People were supported to have maximum choice and control of their lives and staff supported them in the least restrictive way possible and in their best interests; the policies and systems in the service supported this practice. The importance of providing care in line with people’s preferences and offering meaningful choices was a recurrent theme in our conversations with staff.

Staff told us they enjoyed their jobs and were committed to providing a caring service. They were keen to support people to maintain active lives and retain their independence as much as possible. Staff told us they were well supported by the registered manager and acting deputy manager.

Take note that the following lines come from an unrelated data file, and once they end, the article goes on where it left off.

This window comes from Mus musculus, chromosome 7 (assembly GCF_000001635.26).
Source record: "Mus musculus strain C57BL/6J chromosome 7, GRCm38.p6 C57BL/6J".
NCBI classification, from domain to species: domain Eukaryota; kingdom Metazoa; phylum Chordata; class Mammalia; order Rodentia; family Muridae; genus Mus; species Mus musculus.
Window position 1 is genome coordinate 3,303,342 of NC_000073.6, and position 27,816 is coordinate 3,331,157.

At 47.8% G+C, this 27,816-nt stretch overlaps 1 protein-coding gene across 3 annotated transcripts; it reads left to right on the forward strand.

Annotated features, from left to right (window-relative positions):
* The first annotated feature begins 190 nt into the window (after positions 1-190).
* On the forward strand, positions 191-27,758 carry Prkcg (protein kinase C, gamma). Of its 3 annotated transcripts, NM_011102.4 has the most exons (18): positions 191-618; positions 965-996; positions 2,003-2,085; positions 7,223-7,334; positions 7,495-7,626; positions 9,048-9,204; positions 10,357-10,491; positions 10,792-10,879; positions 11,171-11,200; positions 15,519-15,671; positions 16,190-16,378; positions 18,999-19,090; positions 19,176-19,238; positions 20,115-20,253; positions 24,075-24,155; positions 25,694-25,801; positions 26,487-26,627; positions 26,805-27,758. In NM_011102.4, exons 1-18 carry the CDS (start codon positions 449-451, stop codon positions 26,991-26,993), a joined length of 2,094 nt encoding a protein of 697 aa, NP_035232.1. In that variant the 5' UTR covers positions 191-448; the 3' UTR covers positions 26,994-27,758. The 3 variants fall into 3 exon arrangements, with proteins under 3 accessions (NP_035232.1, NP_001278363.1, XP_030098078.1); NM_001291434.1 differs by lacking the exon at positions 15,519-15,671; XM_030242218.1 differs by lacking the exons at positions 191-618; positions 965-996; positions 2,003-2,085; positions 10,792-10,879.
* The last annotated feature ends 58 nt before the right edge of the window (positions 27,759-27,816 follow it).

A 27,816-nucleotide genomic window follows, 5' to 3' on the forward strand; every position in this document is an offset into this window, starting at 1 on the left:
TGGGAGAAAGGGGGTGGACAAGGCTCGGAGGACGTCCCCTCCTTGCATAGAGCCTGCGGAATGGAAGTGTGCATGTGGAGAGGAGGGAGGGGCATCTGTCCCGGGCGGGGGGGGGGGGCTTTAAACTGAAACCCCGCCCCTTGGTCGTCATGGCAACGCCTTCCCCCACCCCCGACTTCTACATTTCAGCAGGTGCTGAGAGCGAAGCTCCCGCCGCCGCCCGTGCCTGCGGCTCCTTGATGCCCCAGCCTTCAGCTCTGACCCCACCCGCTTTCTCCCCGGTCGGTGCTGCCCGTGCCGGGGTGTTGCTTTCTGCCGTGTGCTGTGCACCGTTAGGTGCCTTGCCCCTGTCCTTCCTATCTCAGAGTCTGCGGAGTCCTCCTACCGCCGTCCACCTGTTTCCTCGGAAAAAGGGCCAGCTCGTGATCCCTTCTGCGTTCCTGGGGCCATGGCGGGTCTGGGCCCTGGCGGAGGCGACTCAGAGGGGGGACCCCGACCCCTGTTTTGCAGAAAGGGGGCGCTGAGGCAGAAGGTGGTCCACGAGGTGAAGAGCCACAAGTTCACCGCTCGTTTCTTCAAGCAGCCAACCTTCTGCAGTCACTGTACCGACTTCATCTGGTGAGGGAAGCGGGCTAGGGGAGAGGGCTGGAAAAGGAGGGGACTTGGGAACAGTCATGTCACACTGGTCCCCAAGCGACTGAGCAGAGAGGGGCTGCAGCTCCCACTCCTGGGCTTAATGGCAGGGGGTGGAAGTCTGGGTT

People and their families were asked for their views of the service. They told us they were involved in care plan reviews and had opportunities to express their views of the service. People said they would be confident raising a complaint if necessary.

The registered manager and senior management team carried out various audits to monitor the service. These had failed to identify the shortcomings identified in the safe section of this report. We have made a recommendation about this in the report.

For more details, please see the full report which is on the CQC website at

Rating at last inspection

The last rating for this service was Good (report published 7 March 2017)

Why we inspected

This was a planned inspection based on the previous rating.


We have identified a breach in relation to the systems to record and report allegations of abuse.

Please see the action we have told the provider to take at the end of this report.